"Don't talk to single people at parties." "Mention within the first five minutes of a conversation that you have a partner." "Don't notice other attractive people when you're with me."
Do you have rules for your partner? When one half of a couple makes rules for the couple, look out! Parents make rules for children, so the person who's making the rules has cast him or herself as the parent and the partner as the child. Why would either partner find this satisfying?
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Rules equal safety
The partner in the rule-making “parent” role believes that he or she has a monopoly on what’s right or better and that the other partner will be better off doing things by the rules. This rule-maker feels in control, therefore safe, with rules. Everything will go according to his or her plan. One of the many problems inherent in this idea is this: Life is not that neat and predictable. Another problem is that rule-making doesn’t leave room for the other partner to have a difference of opinion.
Accepting someone for who they are and dictating who they must be are two different things. The first is a hallmark of adulthood: You either love the person for who they are, or if you can’t tolerate their behavior/style/values/whatever, you go your separate ways. Staying and complaining or making rules about how they should be is infantile. The other person has a right to be who they are. And the rule-maker has the right to make rules. But someone who hears rules and agrees to them needs to look at why they would agree to be the child in the relationship.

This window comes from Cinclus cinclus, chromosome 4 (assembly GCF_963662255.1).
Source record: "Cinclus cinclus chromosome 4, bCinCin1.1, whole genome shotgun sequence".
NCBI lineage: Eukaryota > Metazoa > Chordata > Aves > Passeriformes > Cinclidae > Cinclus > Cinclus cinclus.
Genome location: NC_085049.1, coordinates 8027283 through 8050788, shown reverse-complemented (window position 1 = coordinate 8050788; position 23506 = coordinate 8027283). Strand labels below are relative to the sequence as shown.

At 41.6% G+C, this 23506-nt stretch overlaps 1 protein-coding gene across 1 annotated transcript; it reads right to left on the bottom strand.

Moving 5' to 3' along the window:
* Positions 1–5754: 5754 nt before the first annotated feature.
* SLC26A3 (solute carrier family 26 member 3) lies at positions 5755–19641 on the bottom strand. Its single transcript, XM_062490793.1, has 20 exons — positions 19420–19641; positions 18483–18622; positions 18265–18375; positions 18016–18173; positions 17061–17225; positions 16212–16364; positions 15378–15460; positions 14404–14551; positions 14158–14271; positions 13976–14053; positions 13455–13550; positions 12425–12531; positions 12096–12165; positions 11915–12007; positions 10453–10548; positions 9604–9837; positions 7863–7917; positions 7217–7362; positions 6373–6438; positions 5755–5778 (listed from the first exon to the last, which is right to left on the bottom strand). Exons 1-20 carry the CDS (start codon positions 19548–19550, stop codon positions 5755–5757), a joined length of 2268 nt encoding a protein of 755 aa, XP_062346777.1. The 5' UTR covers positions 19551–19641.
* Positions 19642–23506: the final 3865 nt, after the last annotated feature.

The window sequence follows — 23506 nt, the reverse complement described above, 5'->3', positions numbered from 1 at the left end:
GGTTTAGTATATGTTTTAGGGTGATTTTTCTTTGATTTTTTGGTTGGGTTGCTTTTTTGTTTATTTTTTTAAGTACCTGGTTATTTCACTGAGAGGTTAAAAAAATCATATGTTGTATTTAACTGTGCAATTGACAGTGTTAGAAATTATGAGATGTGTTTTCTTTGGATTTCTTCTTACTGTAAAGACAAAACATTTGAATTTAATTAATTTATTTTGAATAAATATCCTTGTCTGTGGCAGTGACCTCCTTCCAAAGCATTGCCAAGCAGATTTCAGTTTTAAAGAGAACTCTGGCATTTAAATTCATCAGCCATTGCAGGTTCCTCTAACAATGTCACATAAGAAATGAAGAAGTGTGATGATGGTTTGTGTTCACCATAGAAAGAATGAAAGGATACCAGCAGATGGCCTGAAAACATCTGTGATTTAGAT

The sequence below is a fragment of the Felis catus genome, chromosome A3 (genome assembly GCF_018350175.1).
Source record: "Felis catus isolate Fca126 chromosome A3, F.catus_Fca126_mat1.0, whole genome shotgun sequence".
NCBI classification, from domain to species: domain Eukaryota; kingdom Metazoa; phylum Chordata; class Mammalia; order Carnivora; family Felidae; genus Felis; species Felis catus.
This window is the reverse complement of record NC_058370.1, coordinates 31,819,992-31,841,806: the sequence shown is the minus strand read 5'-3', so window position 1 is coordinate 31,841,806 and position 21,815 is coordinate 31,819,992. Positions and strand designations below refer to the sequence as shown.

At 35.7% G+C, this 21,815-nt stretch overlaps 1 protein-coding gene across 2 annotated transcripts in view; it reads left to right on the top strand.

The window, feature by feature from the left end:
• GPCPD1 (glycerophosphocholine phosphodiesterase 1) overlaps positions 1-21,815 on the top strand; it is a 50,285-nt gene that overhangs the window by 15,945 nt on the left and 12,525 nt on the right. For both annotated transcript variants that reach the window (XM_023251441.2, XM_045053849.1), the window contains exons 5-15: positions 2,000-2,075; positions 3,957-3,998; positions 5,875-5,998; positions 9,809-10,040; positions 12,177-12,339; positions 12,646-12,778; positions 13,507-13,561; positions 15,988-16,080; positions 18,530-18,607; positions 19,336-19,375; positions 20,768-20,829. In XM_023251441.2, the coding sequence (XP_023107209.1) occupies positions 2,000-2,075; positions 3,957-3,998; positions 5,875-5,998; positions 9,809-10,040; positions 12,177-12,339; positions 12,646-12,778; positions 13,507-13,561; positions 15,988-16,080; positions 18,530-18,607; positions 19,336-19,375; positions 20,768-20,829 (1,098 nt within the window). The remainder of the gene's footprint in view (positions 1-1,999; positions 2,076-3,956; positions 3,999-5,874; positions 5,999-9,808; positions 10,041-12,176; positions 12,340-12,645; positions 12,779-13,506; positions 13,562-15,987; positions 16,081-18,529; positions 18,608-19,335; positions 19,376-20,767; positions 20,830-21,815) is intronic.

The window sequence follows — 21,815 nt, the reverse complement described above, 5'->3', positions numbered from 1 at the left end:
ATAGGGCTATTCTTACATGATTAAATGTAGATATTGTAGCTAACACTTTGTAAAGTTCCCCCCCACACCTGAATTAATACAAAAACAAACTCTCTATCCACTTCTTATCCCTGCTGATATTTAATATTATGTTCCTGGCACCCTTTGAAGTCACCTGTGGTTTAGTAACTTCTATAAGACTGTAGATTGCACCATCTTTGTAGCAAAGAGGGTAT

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Rules are made to be dependently followed or rebelliously broken
The partner who’s been cast in the “child” position will either behave like a dependent, compliant child, following all the rules and afraid of angering or disappointing the other partner and losing love, or will behave like a rebellious adolescent, breaking the rules at will in the “parent’s” face or sneakily. Neither behavior is adult functioning! A person who functions as an adult will hear a set of rules and run the other way, because it’s not satisfying to be treated as a child when one is a chronological adult.
So is there satisfying life beyond rules? Yes! Adults don’t set rules in reasonable relationships. They consider each other, honor their commitments, and handle themselves with integrity, not because they will get in trouble with “Mommy” or “Daddy” if they don’t, but because autonomy and integrity feel good. It’s about making a decision they can live with, not blindly, resentfully, or rigidly following someone else’s rules to avoid being put on relationship probation.